A woman railway worker, working as a train guard in Finland speaks out:
These are difficult times for railway workers who are on the frontline and in constant contact with passengers:
“It’s scary for us all to work at the moment in these dirty trains with all the bacteria running around. Drivers are scared to touch the buttons and the driving table. We can’t go to visit them anymore. Train guards are scared to get COVID-19 from passengers or give it to them”. “I have kids and I’m nervous. Thank God my kids and husband aren’t in the big risk group”.
She emphasises that her colleagues and herself are scared and that despite the 70% decrease in passengers, trains are running normally. Indeed, the government has informed railway workers that they are critical for the country to work properly.
When asked what her employer is doing to protect employees, she replies that they’ve been given gloves and hand disinfectant, however, despite their demands for facemasks; employers have refused, claiming that it’s too expensive. “Our employer says that they’re cleaning trains more often now, but that’s simply not true”. Management has also told them to not go near passengers with suitcases (which would imply that they’ve recently travelled) or who appear to be sick. Indeed, she recounts that recently she was working on a train servicing the airport, and sick people, as well as people who should have clearly been quarantined, were on the train even though it wasn’t allowed. However, steps have been taken, and now the airport’s train station is closed.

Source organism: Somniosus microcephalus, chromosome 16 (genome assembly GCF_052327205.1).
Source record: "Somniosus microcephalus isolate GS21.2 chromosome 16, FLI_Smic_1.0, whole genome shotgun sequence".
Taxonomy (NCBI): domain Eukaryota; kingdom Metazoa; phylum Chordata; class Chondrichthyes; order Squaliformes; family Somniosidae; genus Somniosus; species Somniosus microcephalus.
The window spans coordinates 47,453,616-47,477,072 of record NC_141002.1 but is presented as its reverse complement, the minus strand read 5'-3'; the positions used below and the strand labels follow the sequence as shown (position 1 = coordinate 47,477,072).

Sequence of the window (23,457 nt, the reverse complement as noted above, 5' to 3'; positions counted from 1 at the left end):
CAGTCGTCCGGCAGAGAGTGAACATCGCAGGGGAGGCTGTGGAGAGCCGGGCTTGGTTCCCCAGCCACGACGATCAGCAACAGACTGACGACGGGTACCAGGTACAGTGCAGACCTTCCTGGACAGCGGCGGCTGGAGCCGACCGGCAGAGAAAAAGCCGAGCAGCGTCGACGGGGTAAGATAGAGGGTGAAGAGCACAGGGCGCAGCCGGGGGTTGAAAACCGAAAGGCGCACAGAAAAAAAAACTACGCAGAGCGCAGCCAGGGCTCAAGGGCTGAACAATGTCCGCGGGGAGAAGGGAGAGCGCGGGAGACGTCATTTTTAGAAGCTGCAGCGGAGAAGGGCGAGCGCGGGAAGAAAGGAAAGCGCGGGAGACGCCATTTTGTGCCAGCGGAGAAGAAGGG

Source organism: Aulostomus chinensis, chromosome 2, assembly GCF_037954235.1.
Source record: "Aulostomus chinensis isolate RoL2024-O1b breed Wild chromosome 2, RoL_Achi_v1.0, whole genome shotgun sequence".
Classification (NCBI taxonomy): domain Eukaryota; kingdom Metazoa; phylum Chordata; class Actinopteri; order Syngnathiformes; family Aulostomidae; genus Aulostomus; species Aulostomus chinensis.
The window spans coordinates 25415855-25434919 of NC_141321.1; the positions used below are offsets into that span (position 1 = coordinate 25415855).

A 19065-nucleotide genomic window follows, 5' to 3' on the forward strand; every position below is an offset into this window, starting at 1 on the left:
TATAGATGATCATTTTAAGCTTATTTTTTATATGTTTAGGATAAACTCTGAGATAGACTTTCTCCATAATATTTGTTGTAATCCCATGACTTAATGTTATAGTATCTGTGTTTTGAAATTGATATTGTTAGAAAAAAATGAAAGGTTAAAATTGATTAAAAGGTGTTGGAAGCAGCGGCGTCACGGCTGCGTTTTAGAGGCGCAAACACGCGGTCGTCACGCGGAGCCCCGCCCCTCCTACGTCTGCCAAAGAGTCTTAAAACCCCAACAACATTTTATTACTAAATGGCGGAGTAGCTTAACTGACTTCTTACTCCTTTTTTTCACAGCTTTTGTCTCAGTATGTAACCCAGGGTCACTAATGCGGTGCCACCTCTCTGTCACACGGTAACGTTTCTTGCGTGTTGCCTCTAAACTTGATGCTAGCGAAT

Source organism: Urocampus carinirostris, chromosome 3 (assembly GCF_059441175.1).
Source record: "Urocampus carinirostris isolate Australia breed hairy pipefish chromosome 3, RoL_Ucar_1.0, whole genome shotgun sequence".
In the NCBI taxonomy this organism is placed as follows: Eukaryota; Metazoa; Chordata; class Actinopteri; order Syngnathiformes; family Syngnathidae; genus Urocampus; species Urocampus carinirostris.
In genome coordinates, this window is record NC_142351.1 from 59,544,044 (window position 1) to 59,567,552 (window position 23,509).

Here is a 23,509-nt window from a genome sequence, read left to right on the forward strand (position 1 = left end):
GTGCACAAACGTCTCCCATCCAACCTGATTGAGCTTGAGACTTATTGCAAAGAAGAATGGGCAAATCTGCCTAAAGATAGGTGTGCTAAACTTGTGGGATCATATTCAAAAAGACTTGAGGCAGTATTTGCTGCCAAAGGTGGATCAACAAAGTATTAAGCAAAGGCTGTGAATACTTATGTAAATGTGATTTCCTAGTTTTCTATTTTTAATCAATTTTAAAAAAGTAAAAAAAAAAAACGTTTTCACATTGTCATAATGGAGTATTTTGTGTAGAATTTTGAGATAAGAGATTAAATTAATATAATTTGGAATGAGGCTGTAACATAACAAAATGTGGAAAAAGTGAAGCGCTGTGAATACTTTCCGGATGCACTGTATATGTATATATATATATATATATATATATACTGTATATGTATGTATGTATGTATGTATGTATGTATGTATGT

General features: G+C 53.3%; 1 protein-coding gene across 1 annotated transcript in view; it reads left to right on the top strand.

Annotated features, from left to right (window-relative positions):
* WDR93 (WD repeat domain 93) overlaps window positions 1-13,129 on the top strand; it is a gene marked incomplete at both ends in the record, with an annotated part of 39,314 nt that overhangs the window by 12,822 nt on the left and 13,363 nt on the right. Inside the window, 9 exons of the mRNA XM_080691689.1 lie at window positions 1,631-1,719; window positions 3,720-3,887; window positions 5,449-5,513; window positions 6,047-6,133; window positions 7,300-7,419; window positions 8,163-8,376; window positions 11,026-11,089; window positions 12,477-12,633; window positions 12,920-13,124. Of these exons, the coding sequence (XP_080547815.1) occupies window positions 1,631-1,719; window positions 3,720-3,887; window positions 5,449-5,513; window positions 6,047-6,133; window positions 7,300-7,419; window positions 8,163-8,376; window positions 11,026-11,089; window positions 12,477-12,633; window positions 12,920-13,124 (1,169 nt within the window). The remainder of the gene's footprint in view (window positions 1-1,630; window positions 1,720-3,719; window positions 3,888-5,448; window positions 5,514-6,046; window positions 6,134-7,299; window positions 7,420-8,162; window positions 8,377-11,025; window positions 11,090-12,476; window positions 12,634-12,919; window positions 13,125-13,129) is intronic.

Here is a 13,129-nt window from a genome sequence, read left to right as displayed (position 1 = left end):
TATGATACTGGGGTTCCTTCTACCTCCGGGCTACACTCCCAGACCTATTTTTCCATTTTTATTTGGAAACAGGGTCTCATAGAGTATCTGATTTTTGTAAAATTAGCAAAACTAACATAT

She adds that her employer gave employees a small online training which was more of an explanation on what to do and that they were informed that if they’re certain that a passenger is infected, they have been given a number to dial where a doctor will instruct them on what to do. They have been told to stay away from sick passengers, though she mentions that they can give them a napkin if they are coughing and that they must ask people who are in the vicinity of the infected person to move seats.
On access to facilities, she mentions that she still has access to toilets every 4 hours which are clean and that otherwise, she needs to use public toilets which are only semi-clean. She adds that her shift is between 7-14 hours and that a normal shift usually lasts 11 hours.
When asked if railway workers will be confronted with job losses, she replies with a “Yes” and explains that all employees must stay home maximum 90 days this year, but that their union will pay their salaries during this period.
She concludes by informing us that her employer does pay sick leave, but that if employees request time off to stay home to protect themselves or care for their loved ones, they will not receive any pay. She embellishes by adding that some of her colleagues are at risk as they have asthma and breathing problems, but that they will not be paid if they decide to stay home.
If have a story to share, please contact:
Begüm Boynukalin, European Transport Workers’ Federation
+32 478 79 40 53
Zala Turšič, European Transport Workers’ Federation
+32 478 79 41 12